There seems to be no end to the benefits of fish oils. Not only are they said to boost heart, brain and joint health, but they also prevent cancer, eye disease and bone problems.
Last week, a new study suggested they could assist the body against premature ageing. But how do you separate the facts from the hype?
WHAT'S SO SPECIAL ABOUT FISH OILS?
Fish oils are a type of polyunsaturated fat - a 'healthy' fat. Unlike saturated animal fats, they don't raise your cholesterol levels, but are known to have a positive effect on health. Polyunsaturated fats are divided into two groups of what are called Essential Fatty Acids (or EFAs) - omega-3 and omega-6.
Both omegas are essential in helping to regulate blood clotting, body temperature, blood pressure and the immune system; they are also needed to make prostaglandins, important hormone-like chemicals in the body. The only way we can get them is through our diet.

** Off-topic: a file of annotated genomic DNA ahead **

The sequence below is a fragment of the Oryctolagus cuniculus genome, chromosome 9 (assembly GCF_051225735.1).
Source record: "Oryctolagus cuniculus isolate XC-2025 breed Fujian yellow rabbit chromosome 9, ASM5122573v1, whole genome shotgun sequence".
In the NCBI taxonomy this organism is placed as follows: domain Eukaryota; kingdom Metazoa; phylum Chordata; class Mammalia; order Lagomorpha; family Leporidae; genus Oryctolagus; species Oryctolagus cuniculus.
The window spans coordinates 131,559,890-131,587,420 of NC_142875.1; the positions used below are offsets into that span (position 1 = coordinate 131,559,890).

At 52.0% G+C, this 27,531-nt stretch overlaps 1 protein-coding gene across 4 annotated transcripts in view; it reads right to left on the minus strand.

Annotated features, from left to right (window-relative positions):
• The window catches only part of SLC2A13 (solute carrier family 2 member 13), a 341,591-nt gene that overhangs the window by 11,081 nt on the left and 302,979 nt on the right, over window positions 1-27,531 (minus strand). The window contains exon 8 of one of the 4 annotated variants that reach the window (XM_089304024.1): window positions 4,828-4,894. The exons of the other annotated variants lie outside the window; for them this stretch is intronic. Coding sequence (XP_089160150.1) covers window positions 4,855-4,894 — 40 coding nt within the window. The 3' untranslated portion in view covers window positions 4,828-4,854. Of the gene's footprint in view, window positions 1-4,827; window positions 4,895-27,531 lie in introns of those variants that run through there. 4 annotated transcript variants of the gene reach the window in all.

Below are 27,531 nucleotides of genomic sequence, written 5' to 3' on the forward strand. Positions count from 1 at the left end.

Omega-3 has particular benefits, producing vital substances such as DHA (docosahexaenoic acid), thought to play a key role in the development of brain and cognitive function, and EPA ( eicosapentaenoic acid), vital for brain health.
The richest source of omega-3s are fish oils - salmon, mackerel, fresh tuna and herring.
While most Britons consume more than enough omega-6 oils (found in most edible oils, but particularly sunflower and corn, as well as meat), they are deficient in omega-3.
WILL THEY PROTECT MY HEART?
There have been a number of studies suggesting fish oils boost heart health, but the most compelling evidence was a study last year published in the Journal Of The American College Of Cardiology.
Led by Dr Carl Lavie, of the Ochsner Cardiology Clinic in Louisiana, the study showed omega-3 oils help to prevent blood clotting and regulate or lower blood pressure.
The strongest heart-protective effect is for patients with established cardiovascular disease, the study found.